Marshall McLuhan once defined art as `anything you can get away with,' which precisely matched John Duffey's attitude towards bluegrass. John's respect for the classic Monroe model was exceeded by no one's but the Monroe musical constraints which defined classic bluegrass were only one option for him. The Country Gentlemen's eclectic LP collections proceeded to span the gap from ancient hymns and tragic songs to Ian and Sylvia, Tom Rush, Lefty Frizzel, and Bob Dylan pieces, woven into a broad and usually scamless fabric by a versatile and inspired group of musicians.

It turned out to be a perfect formula for those times. Mike Seeger pitched the Gents to Moe Asch, whose Folkways label published four LPs by them. Those recordings quickly wound up in the hands of urban folk music buffs, becoming bluegrass primers for many in northern cities and on college campuses. This new audience in turn was receptive to John's adventurous music, and it helped pave the way for the Gentlemen's growing international following in the 1960s.

As their career heated up, John grew tired of the necessary travel and retired from music in 1969. But the hiatus proved brief; in 1971 he joined Tom Gray, Mike Auldridge, and Ben Eldridge to form the Seldom Scene, whose name indicated that it was a group whose ambitions were limited. But lightning struck again. With John Starling, a singer whose abilities matched John's, the group quickly achieved the status and respect previously accorded the Country Gentlemen.

By then, the Duffey approach had been labeled `progressive bluegrass,' a label which encouraged others to follow John's example and even exceed it, with pop tunes and rock arrangements which often became tangential to the classic models. John's selections and arrangements sought to take alien material and bring it towards bluegrass rather than force bluegrass to conform to other popular musics. It was the right approach; the `newgrass' bands have come and gone while the Seldom Scene has prospered and endured.

John Duffey wasn't a sentimental person, and he'd probably be embarrassed by an outpouring of emotion. But it's hard to envision bluegrass without him, hard for those of us of his generation and beyond not to remember many evenings at the Crossroads, the Shamrock, the Cellar Door, the Red Fox and the Birchmere, local joints which may not have been up to the standard of the downtown cocktail lounges, but where John, the Gents and the Scene enjoyed extended engagements over the past 40 years. That's not to say that John wasn't influential beyond his home environs. He traveled when he had to, to many parts of the globe, sharing the stage with everyone from Linda Ronstadt to Bill Monroe--who uncharacteristically, rarely failed to crack a smile in John's presence. John Duffey offstage was a modest and unassuming person, who nevertheless was a loyal friend to many, professionals and fans alike. Even those of us who weren't close to him can attest to the way his art touched our lives and made them better. His death will be hard for the many music professionals whom he inspired, informed and befriended. There hasn't been much that's taken place in bluegrass since the 1950s that he hasn't influenced one way or another.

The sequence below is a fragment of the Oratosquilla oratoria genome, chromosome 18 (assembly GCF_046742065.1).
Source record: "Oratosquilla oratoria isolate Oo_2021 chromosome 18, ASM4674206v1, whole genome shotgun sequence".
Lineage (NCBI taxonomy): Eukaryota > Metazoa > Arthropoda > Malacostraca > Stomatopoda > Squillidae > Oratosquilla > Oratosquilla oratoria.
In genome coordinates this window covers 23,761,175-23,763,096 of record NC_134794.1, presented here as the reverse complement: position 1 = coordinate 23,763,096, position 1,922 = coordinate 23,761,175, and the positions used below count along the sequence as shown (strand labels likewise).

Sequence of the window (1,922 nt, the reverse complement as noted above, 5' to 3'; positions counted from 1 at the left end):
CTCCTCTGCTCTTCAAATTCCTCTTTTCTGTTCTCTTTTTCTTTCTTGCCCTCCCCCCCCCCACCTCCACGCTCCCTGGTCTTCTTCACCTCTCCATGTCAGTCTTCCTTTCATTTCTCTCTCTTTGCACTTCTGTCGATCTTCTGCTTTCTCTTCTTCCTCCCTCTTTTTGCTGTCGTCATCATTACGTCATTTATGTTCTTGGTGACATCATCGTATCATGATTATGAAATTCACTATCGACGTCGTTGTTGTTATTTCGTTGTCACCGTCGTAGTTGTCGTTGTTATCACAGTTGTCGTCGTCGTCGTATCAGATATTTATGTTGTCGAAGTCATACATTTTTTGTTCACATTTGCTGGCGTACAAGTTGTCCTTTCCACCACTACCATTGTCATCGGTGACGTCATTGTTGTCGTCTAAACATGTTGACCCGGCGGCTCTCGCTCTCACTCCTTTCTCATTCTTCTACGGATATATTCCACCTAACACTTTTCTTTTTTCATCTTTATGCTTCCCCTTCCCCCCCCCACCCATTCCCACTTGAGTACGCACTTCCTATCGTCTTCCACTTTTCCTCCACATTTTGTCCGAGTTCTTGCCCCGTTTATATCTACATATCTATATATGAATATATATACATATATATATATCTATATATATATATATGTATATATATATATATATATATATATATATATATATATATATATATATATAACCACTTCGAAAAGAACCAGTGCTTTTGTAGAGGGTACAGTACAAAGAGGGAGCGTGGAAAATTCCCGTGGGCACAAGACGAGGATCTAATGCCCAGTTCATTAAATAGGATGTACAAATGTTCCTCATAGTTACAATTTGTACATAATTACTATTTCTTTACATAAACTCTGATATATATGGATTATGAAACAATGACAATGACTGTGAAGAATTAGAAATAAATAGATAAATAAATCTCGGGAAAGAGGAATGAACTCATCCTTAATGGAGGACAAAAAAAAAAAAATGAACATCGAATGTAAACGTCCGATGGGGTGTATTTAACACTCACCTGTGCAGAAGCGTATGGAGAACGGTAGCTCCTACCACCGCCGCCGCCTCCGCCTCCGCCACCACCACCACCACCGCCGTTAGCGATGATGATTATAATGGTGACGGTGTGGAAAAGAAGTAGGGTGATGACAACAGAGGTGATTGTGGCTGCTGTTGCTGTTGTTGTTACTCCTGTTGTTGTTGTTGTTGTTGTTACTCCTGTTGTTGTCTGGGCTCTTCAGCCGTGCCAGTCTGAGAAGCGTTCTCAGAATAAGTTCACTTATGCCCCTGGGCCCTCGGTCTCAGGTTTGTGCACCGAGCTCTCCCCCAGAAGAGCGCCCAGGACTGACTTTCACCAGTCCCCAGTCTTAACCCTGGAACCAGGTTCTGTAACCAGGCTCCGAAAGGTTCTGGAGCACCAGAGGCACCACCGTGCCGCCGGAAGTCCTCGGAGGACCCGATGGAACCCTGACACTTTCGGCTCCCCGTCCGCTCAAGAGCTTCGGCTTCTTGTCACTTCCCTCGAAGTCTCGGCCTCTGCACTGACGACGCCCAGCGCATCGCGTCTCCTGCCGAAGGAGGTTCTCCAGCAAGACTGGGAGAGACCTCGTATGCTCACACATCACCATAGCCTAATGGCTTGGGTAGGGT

Survivors include John's wife Nancy who, among other things, has been a loyal, appreciative spouse, a daughter, Ginger Allred and three stepchildren: Donald Mitchell, Richard Mitchell and Darci Holt.

Goodbye, John, and thank you from the bottom of our hearts. Like the ads say, your gifts will keep on giving.

From Sing Out! written by Dudley Connell

When John Duffey died on December 10, 1996, he left an imposing and very important forty year musical legacy.

John was a big guy with commanding stage presence. With his 1950s style flattop hair cut, multicolored body builder paints and unmatching bowling shirt, he left an indelible impression. When he arrived at the stage with his trademark mandolin and home made cup holder, complete with a special clip ready to attach to an unattended microphone stand, you knew John was ready to go to work.

His huge hands flew expertly across the neck of his tiny mandolin at a speed that seemed impossible. He made it look so easy. John would occasionally invite other players in the audience to sit and play his mandolin. They invariably found its high and tight action intimidating. Akira Otsuka, a long time Washington area player and John Duffey disciple, once looked at me after attempting a break on John's mandolin and asked, `How does he play this thing?'

John's most remarkable instrument, however, was his powerhouse tenor voice. There has never been any voice in bluegrass more unmistakable or capable of such range as that of John Duffey's. It seemed to ignore human bounds. His voice could range from the soft and delicate, `Walk Through This World With Me', to the aggressive and powerful, `Little Georgia Rose'. Even at age 62, his voice was both challenging and inspiring to accompany.